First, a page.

Haggard's next LP was A Tribute to the Best Damn Fiddle Player in the World (Or My Salute to Bob Wills), which helped spark a revival of western swing.
In 1972, then-Gov. Ronald Reagan gave Haggard a full pardon for his past crimes. Haggard often quips that few figures in history can become public enemy No. 1 and man of the year in the same 10-year period.
During the early to mid 1970s, Haggard's chart domination continued with songs like "Someday We'll Look Back", "Carolyn", "Grandma Harp", "Always Wanting You" and "The Roots of My Raising". He also wrote and performed the theme song to the TV series Movin' On, which in 1975 gave him another #1 country hit.
The 1973 recession anthem "If We Make It Through December" furthered Haggard's status as a champion of the working class.
Haggard was inducted into the Nashville Songwriters Hall of Fame in 1977. His deep, grumbling voice and his guitar work gives his country a blues like quality in many cuts.
"If We Make It Through December" turned out to be Haggard's last pop hit. He published an autobiography called Sing Me Back Home. Although he won a Grammy Award for Best Male Country Vocal Performance for 1984's a new kind of honky tonk had begun to overtake country music, and singers like George Strait and Randy Travis had taken over the charts. Haggard's last No. 1 hit was "Twinkle Twinkle Lucky Star" from his smash album Chill Factor in 1988.
Although he has been outspoken in his dislike for modern country music, he has praised newer stars such as George Strait and Randy Travis. The Dixie Chicks paid him tribute by recording Darrell Scott's song "Long Time Gone", which criticizes Nashville trends: "We listen to the radio to hear what’s cookin’ / But the music ain’t got no soul / Now they sound tired but they don’t sound Haggard," with the following lines mentioning Johnny Cash and Hank Williams in the same vein.
Collin Raye paid him tribute with the song "My Kind Of Girl", where he said "How 'bout some music / She said have you got any Merle / That's when I knew she was my kind of girl. Country music artists Alan Jackson and George Strait sang "Murder On Music Row" in 2000. The song gained attention for It's criticism of mainstream country trends. They mentioned him in the song by saying "The Hag wouldn't have a chance on today's radio / Because they committed murder down on music row."
In 2005, the country rock duo Brooks and Dunn sang a number called "Just Another Neon Night" off their Hillbilly Deluxe album. In the song Ronnie Dunn said "He's got an Eastwood grin and a too early swagger / Hollerin' turn off that rap / And play me some Haggard." Even George Jones praised him in the song "Who's Gonna Fill Their Shoes" in 1985.He sang the "Fightin Side Of Me."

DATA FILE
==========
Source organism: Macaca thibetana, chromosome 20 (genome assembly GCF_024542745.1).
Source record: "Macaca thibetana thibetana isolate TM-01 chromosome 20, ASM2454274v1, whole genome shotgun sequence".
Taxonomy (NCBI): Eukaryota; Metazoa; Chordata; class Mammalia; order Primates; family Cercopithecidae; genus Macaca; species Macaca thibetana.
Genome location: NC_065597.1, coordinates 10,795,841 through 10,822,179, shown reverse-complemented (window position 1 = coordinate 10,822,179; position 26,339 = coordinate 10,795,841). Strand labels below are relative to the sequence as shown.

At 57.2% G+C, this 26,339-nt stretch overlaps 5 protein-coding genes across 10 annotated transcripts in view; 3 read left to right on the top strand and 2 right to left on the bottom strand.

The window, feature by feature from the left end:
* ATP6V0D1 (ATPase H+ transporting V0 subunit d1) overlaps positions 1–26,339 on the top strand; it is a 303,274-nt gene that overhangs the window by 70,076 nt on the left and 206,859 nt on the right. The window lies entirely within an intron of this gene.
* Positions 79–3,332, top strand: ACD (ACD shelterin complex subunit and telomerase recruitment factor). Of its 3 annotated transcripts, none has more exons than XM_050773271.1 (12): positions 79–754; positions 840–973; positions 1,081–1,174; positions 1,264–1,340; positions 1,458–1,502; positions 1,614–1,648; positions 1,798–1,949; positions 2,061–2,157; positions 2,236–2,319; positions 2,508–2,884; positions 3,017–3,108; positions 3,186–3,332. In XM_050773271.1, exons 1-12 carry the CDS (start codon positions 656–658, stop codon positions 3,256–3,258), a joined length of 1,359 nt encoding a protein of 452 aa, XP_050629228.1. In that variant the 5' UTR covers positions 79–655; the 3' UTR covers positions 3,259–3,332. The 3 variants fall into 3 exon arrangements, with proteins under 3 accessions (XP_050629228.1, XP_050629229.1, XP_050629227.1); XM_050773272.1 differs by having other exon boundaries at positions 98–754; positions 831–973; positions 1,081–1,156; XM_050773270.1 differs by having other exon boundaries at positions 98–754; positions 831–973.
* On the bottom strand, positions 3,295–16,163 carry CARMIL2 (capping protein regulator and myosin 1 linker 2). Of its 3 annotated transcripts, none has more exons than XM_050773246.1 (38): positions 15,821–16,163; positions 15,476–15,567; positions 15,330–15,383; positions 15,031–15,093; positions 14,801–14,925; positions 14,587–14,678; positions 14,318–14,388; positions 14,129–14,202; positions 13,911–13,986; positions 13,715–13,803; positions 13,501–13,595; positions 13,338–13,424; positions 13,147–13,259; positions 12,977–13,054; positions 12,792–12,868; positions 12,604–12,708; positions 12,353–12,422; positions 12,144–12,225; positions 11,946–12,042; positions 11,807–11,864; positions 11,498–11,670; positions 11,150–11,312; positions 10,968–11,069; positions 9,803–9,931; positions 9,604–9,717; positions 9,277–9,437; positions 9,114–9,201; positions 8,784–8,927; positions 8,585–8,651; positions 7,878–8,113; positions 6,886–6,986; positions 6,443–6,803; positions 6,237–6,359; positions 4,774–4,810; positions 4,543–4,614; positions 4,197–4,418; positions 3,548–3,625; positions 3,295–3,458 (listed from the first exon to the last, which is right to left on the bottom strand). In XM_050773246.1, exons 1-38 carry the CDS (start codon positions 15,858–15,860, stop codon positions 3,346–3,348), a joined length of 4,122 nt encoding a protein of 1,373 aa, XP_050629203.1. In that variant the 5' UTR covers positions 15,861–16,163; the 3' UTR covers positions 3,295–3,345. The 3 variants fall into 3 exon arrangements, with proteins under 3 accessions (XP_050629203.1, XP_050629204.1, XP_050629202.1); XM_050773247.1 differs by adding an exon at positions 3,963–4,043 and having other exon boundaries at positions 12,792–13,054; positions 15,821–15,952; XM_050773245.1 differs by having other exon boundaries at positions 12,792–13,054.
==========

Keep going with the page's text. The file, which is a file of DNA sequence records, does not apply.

Haggard has been married five times and divorced four times. His former wives are: Leona Hobbs, married 1956 and divorced 1964 with four children; Bonnie Owens, married 1968 and divorced 1978; Leona Williams, married 1978 and divorced 1983; Debbie Parret, married 1985 and divorced 1991; He is currently married to Theresa Ann Lane, who he married in 1993 and they have 2 children. Haggard still resides in Bakersfield, CA.
In 2000, Haggard made a comeback of sorts, signing with the independent record label Anti and releasing the spare If I Could Only Fly to critical acclaim. He followed it in 2001 with Roots, Vol. 1, a collection of Lefty Frizzell, Hank Williams and Hank Thompson covers, along with three Haggard originals. The album, recorded in Haggard's living room with no overdubs, featured Haggard's longtime bandmates The Strangers as well as Frizzell's original lead guitarist, Norman Stephens.
In December 2004, Haggard spoke at length on Larry King Live about his incarceration as a young man and said it was "hell" and "the scariest experience of my life."
In October 2005, Haggard released his album, "Chicago Wind", to mostly positive reviews. The album contained an anti-Iraq war song titled "America First," in which he laments the nation's economy and faltering infrastructure, applauds its soldiers, and sings, "Let's get out of Iraq, and get back on track."
This follows from his 2003 release "Haggard Like Never Before" in which he includes a song, "That's The News" questioning the strength and validity of President Bush's proclamation that the war in Iraq was over.
In 2006, Haggard was back on the radio, in a duet with Gretchen Wilson, "Politically Uncorrect". He also featured on "Pledge Allegiance to the Hag" on Eric Church's debut album.
On April 24, 2006 Haggard's former wife Bonnie Owens died in Bakersfield, CA due to Alzheimer's disease. She was 76.
On December 19, 2006, the Kern County Board of Supervisors approved a citizen led resolution to re-name a portion of 7th Standard Road in Oildale "Merle Haggard Drive." Merle Haggard Drive will stretch from North Chester Avenue west to Highway 99. The first street travelers will turn onto when they leave the new airport terminal will be Merle Haggard Drive.
Haggard released a bluegrass album, The Bluegrass Sessions, on October 2, 2007.
Haggard's Oildale home, made from a converted box car, is still lived in just south of Norris Road.
In 2008, Haggard was going to perform at Riverfest in Little Rock, Arkansas, but the concert was canceled because he was experiencing some sickness and 3 other concerts were canceled as well, however he was back on the road in June and successfully completed a tour going through to August.
Merle Haggard endorses Fender guitars and has a Custom Artist signature model Telecaster. The guitar is a modified Telecaster Thinline with laminated top of figured maple, set neck with deep carved heel, birdseye maple fingerboard with 22 jumbo frets, ivoroid pickguard and binding, gold hardware, abalone Tuff Dog Tele peghead inlay, 2-Colour Sunburst finish and a pair of Fender Texas Special Tele single-coil pickups with custom-wired 4-way pickup switching. He also plays six string acoustic models (Wikipedia, 2008).